CACS was first described by Agatston et al. (8) using ultrafast CT in 1990. It is used to calculate hyperdense lesions measured at ≥130 HU in the axial plane tomography sections. Individual CAD risk is determined according to the Agatston classification (16). However, some ethical issues prevail with the widespread use of CACS. CACS scanning exposes the patients to ionizing radiation and some people indicated for screening are healthy individuals (7). The effective dose for CACS using CT is 10 times the effective dose (0.7-1.8 mSv) for chest X-ray imaging (17). However, a single moderate exposure (2.3 mSv) at age 40 years causes cancer, with a rate of 28 per 100,000 in women and 9 per 100,000 in men (18).

GDF-15 and CV Diseases

GDF-15 is one of the markers associated with cardiometabolic syndrome (19). GDF-15 regulates biological processes, including multiple cell functions, differentiation, and tissue regeneration (2). It facilitates the apoptosis of tumor cells and acts as a suppressor on metastasis (20). GDF-15 levels increase physiologically with age and during pregnancy (19,21). GDF-15 is secreted from active macrophages in human vascular smooth muscle cells, human endothelial cells, and human adipocytes, which are stimulated by proinflammatory cytokines (22). Atherosclerotic plaques also express GDF-15. Some other conditions associated with high GDF-15 levels include smoking, type 2 diabetes mellitus, metabolic syndrome, sepsis, and chronic inflammatory conditions such as rheumatoid arthritis, chronic kidney disease, anemia, solid cancers, and cachexia (23).

In CV events, studies have shown that individuals with CV risk factors or a history of CV disease have higher levels of GDF-15 than those without (24). A study reported that GDF-15 is associated with coronary artery calcification and atherosclerotic plaque burden in the coronary artery (23). In the AtheroGene study, GDF-15 was associated with CHD mortality, left ventricular ejection fraction, and number of diseased vessels independent of conventional CV risk factors (25). Furthermore, in the “Heart and Soul” study, all-cause mortality and fatal/non-fatal CV events were independently associated with GDF-15 levels (26). Therefore, high GDF-15 levels may indicate occult CV disease in healthy individuals (27). Another critical point is that a study identified GDF-15 as a cardioprotective agent (28). In a study of CHD, the animal model has shown that GDF-15 has anti-inflammatory, anti-hypertrophic, and anti-apoptotic properties that may have a protective role and improve tissue repair (3).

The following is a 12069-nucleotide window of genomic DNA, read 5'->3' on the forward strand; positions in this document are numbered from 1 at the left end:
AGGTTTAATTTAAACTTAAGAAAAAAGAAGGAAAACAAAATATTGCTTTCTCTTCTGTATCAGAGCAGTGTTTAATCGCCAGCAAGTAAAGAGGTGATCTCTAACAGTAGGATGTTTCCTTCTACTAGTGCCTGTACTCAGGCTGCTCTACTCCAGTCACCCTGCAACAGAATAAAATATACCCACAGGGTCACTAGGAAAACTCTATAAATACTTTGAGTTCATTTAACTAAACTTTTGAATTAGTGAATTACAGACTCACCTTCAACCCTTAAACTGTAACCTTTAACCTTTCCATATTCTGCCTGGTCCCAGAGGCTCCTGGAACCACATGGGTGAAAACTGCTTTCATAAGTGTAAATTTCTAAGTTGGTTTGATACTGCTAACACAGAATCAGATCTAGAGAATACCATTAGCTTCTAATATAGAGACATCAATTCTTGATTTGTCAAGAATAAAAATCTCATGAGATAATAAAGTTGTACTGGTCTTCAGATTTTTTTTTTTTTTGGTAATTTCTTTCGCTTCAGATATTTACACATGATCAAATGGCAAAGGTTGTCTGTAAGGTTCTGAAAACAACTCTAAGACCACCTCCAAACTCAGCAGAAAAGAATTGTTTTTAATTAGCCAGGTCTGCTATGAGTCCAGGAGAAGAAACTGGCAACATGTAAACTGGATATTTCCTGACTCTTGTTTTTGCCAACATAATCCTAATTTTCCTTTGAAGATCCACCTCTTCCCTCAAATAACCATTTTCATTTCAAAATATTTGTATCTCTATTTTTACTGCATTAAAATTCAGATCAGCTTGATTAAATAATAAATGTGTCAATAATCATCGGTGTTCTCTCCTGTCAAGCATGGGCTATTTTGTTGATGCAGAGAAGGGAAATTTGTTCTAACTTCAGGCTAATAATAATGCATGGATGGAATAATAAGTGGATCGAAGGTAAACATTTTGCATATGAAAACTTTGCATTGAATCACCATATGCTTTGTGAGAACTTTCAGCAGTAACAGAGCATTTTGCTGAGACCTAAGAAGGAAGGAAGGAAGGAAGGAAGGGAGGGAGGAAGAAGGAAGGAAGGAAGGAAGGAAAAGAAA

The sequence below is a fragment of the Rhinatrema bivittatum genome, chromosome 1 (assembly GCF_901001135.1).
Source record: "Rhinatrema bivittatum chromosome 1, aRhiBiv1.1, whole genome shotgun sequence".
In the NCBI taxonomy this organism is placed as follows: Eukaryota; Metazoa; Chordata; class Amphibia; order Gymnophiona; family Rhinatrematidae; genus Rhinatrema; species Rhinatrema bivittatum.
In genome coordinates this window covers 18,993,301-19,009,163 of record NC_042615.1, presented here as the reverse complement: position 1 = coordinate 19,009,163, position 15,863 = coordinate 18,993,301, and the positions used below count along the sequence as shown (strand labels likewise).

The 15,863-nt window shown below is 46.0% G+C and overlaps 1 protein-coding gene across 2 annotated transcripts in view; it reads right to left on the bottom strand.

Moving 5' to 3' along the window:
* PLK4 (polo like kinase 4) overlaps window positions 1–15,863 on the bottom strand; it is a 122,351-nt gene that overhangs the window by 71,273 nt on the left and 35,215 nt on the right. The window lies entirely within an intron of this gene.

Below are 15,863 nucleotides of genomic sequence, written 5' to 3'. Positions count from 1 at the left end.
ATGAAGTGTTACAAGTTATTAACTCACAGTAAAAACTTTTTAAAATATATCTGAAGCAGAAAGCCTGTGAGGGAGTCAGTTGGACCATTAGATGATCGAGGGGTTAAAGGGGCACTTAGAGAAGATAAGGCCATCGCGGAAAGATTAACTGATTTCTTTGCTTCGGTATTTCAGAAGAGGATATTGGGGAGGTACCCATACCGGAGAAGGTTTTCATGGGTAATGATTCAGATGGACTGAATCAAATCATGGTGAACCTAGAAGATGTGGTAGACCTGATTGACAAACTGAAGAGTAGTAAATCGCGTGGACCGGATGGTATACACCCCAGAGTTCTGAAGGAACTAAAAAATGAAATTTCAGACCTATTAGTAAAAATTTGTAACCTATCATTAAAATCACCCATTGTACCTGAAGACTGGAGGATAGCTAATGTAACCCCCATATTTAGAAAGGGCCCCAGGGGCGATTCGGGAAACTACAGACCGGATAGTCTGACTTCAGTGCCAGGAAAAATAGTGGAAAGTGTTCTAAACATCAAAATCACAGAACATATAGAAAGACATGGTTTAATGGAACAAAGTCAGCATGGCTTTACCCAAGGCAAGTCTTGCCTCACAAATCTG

GDF-15 and CACS

Both CACS and GDF-15 have prognostic significance for CAD independent of traditional CV risk factors. Studies have also examined both. For example, in 2017, Martinez et al. (29), examined the correlation of GDF-15 levels and subclinical atherosclerosis with CACS in patients with stable chronic obstructive pulmonary disease. GDF-15 was associated with high CACS at high tertile compared with low tertile (29). The “Dallas Heart Study,” which examined the relationship between GDF-15 and subclinical atherosclerosis, noted that GDF-15 is independently associated with subclinical coronary atherosclerosis, and the potential role of GDF-15 deserves further evaluation (22).

In our study, GDF-15 was associated with coronary atherosclerosis as determined by the CACS, similar to reports in some studies. When the participants were compared according to their CACS, a significant difference in GDF-15 was found. In addition, a positive correlation was found between CACS and GDF-15. According to CAG results, those with and without critical stenosis were compared, and a significant difference was found in GDF-15. In this respect, the prognostic value of GDF-15 will be higher, especially in patients with critical stenosis. Similarly, the monocyte/HDL-C ratio, an inflammatory marker, is also associated with coronary atherosclerosis in our study. A significant difference was found between the groups in terms of monocyte/HDL-C ratio in the evaluation with both CACS and critical stenosis.

Study Limitations

The sample size could not be expanded because of the limited number of kits and the completion of our study in a certain time. Our patient population consists of people with low socioeconomic status given our hospital’s location, which reduces the diversity of our sample. Moreover, our relatively limited population reduces the statistical power. All these limit the generalization of our results.


The development of nonionizing and non-invasive methods is essential in identifying individuals at moderate-risk for CAD. GDF-15 and inflammatory markers appear suitable for this purpose. After our study, GDF-15 levels and monocyte/HDL-C ratio were higher in individuals with high CACS, and a significantly positive correlation was found between CACS and monocyte/HDL-C ratios and GDF-15 levels. In critical stenosis, both monocyte/HDL-C ratios and GDF-15 levels were significantly higher than non-critical stenosis. Therefore, we can predict that the prognostic value of GDF-15 will be higher, especially in those with critical stenosis. In this respect, studies with larger samples are needed.

Ethics Committee Approval: The approval form the University of Health Sciences Turkey, İstanbul Training and Research Hospital Local Ethics Committee was obtained (approval number: 1197, date: 09.03.2018).

Informed Consent: All patients have read and signed informed consent forms before participation.

Peer-review: Externally peer-reviewed.

Authorship Contributions: Surgical and Medical Practices - Y.H., İ.T.R., T.K.; Concept - Y.H., S.K.; Design - M.E.P., T.K.; Data Collection or Processing - İ.T.R., S.K., M.E.P.; Analysis or Interpretation - P.K., S.K., T.K.; Literature Search - Y.H., P.K., İ.T.R.; Writing - P.K., M.E.P.

Conflict of Interest: No conflict of interest was declared by the authors.

Financial Disclosure: The authors declared that this study received no financial support.